1 Jan

Opening Eyes And Ears: Helping Students With Visual and Auditory Disabilities

Students who spend the majority of their class time squinting to see the board, or straining their ears to hear what the teacher is

saying can quickly become lost and discouraged. Students with visual and auditory disabilities may be hesitant to speak up and ask for help in the classroom, because they are embarrassed or worried about what the teacher or other students may think of them.

 

A one on one tutoring session can be very beneficial for students who are falling behind in the classroom because they are having a hard time seeing or hearing the information being taught. As a parent looking for a tutor for your child, make sure whomever you choose knows these basic strategies that will work wonders for your child.

 

Working With Children With Visual Disabilities

  • Face the student when talking to them. Sitting side by side will cause the student to have to look over at you and then back down at their paper, and the information being taught could be lost in the time it takes to readjust their eyes. Sitting directly in front of them makes it easy for them to see your mouth as you speak, as well as your facial expressions, which will help them understand then context of the lesson
  • When supplying worksheets or supplementing text books for the lesson, find versions that are written in large print. When writing on a board or demonstrating an example on the paper, use large numbers and dark coloured ink
  • Use talking calculators or other technology that allows the student to hear the information that has been input.
  • When it comes to the physical tutoring space, keep things consistent. Keep the space well lit, and once the student has become familiar with the set up of the room, don’t make any changes. Moving furniture could throw students off and make them feel disoriented.
  • Encourage students to wear their glasses/contacts that help them see. Help them feel comfortable with whatever it is they required to improve their vision
  • Offer to have the tutoring session recorded so they can replay the lesson and listen to the instructions and explanations when they are studying on their own.

 

Working With Children With Auditory Disabilities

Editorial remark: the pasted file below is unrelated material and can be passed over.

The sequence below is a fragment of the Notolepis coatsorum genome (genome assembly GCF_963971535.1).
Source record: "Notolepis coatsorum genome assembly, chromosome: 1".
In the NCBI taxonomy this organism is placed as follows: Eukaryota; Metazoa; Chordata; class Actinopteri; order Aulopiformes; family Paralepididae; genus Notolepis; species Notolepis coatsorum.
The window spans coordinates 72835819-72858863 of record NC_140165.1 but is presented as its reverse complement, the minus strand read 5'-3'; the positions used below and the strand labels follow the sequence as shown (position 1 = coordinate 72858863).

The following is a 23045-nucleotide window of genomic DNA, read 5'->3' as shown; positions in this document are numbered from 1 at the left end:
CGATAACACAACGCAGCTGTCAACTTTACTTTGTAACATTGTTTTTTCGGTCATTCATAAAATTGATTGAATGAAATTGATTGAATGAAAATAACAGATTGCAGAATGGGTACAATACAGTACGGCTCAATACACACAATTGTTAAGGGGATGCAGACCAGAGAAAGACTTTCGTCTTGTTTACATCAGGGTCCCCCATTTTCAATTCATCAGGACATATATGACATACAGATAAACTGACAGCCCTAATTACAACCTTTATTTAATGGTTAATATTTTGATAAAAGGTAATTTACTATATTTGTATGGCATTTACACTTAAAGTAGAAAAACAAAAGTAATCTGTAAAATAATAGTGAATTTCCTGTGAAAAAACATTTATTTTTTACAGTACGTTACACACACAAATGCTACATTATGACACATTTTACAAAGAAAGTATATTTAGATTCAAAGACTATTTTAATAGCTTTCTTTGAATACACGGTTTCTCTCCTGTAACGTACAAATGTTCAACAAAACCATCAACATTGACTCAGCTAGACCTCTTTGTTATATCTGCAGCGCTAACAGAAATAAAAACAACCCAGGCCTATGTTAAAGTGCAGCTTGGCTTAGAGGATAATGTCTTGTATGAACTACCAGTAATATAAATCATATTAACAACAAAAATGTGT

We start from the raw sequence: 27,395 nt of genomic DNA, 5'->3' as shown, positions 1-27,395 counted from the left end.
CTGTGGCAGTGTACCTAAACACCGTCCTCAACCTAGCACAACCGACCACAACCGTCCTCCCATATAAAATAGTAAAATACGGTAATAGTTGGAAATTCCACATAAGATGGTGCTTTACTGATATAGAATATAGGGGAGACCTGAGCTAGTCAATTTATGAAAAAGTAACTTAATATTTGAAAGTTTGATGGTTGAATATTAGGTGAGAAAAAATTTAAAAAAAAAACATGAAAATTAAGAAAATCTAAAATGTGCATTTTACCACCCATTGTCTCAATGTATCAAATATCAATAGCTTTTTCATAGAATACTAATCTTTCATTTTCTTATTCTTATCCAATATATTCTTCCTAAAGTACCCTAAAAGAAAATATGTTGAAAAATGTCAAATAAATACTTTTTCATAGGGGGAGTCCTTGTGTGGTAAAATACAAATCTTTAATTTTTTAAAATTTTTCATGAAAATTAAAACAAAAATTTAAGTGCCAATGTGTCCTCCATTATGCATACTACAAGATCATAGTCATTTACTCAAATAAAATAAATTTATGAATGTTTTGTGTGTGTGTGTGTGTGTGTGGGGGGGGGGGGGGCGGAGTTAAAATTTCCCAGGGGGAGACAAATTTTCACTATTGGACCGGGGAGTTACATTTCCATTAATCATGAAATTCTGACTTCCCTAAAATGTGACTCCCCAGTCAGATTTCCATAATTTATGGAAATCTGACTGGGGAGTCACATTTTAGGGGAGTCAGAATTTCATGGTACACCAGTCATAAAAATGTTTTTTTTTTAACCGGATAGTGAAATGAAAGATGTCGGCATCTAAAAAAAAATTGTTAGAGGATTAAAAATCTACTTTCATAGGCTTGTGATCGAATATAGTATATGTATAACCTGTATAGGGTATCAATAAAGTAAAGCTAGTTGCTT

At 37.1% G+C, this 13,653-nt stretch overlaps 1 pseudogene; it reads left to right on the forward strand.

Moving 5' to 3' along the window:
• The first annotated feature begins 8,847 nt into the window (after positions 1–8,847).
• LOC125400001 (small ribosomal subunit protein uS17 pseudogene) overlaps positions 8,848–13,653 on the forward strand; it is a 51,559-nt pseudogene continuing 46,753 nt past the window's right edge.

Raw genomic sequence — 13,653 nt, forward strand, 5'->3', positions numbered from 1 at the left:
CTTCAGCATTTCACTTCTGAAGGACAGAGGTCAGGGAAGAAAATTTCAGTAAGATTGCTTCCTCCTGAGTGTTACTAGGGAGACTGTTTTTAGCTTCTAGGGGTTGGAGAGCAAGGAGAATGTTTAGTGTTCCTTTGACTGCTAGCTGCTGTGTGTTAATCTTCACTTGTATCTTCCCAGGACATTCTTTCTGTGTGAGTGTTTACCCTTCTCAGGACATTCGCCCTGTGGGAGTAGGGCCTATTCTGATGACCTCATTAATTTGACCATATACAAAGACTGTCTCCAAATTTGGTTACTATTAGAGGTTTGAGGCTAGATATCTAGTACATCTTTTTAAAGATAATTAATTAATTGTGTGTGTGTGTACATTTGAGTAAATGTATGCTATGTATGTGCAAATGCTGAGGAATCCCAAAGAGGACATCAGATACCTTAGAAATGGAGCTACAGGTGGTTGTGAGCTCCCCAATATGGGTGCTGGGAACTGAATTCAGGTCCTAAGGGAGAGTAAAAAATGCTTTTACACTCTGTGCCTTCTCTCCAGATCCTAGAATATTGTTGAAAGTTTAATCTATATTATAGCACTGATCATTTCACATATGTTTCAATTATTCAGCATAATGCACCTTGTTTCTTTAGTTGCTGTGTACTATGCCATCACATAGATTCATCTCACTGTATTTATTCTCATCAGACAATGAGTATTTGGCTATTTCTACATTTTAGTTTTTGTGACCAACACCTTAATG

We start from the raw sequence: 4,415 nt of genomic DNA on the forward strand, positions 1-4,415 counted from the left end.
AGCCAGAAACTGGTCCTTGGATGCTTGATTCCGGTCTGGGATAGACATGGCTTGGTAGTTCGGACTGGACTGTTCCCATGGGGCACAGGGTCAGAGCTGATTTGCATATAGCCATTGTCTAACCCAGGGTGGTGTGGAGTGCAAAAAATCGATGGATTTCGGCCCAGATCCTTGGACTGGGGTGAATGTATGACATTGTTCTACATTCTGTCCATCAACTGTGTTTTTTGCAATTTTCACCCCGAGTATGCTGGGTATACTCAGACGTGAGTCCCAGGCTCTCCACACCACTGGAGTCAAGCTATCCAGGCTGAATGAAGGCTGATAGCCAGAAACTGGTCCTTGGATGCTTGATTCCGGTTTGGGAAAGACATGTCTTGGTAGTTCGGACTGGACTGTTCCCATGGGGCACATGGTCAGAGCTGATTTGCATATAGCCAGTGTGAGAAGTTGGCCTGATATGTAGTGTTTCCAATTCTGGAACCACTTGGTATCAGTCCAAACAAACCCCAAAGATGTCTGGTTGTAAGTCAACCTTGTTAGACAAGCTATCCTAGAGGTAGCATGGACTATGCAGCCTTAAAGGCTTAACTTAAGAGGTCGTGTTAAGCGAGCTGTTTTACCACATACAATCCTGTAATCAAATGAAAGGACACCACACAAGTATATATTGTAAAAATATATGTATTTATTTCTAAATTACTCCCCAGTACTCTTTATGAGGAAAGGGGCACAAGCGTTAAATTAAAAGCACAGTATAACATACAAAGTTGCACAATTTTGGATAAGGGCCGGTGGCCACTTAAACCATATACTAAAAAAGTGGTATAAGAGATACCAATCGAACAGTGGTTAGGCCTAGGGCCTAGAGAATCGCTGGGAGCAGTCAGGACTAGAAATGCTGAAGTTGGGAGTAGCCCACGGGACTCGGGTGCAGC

• When working with students who are deaf or hard of hearing, it is very important to keep your hands away from your face when you’re speaking. They will rely heavily on reading your lips, and nothing should be in the way to obstruct their view. Chewing gum is also distracting and can prevent students from understanding what you are saying
  • For students who are using a sign language interpreter, maintain eye contact with the student when talking to them. Talking to the interpreter can make the student feel like they are “out of the loop.”
  • When an interpreter is translating for the student, maintain comfortable body language and eye contact with the student. Remember that the lesson is between you and the student, and the interpreter is just there to relay the information
  • Visual aids are key. Point to words as you read them, have the student watch you as you write down the steps to a problem.
  • Don’t be afraid to communicate with the student via writing. Writing notes back and forth can be fun, helps with their reading/writing skills, and allows you to communicate in a way that builds trust and shows that what the student wants and needs is important to you.
  • Plenty of repetition will be necessary, but be sure to repeat the directions the same way every time. Don’t give new examples or use new terminology when repeating directions, as this could confuse the student who is trying to hear and process every word you are saying.
  • Take the extra step and learn some common words in sign language, if that is a way the student communicates. It will help you bond with the student and make it easier to understand when they need help. Knowing how to sign words and phrases like “I understand, I don’t understand, Explain again” can help both of you get through a lesson a little easier.

 

After a few successful tutoring sessions, students with vision or hearing problems with develop the confidence they need to participate more in the classroom. Encourage students with these disabilities to sit near the front of the classroom, always wear their glasses/hearing aids, and to not be afraid to ask the teacher to repeat something if they missed it. Students who work with tutors who take the time to teach according to their specific learning style and needs will be more confident to seek out these modifications in the classroom, which will result in better grades and a higher understanding of the lessons and concepts.

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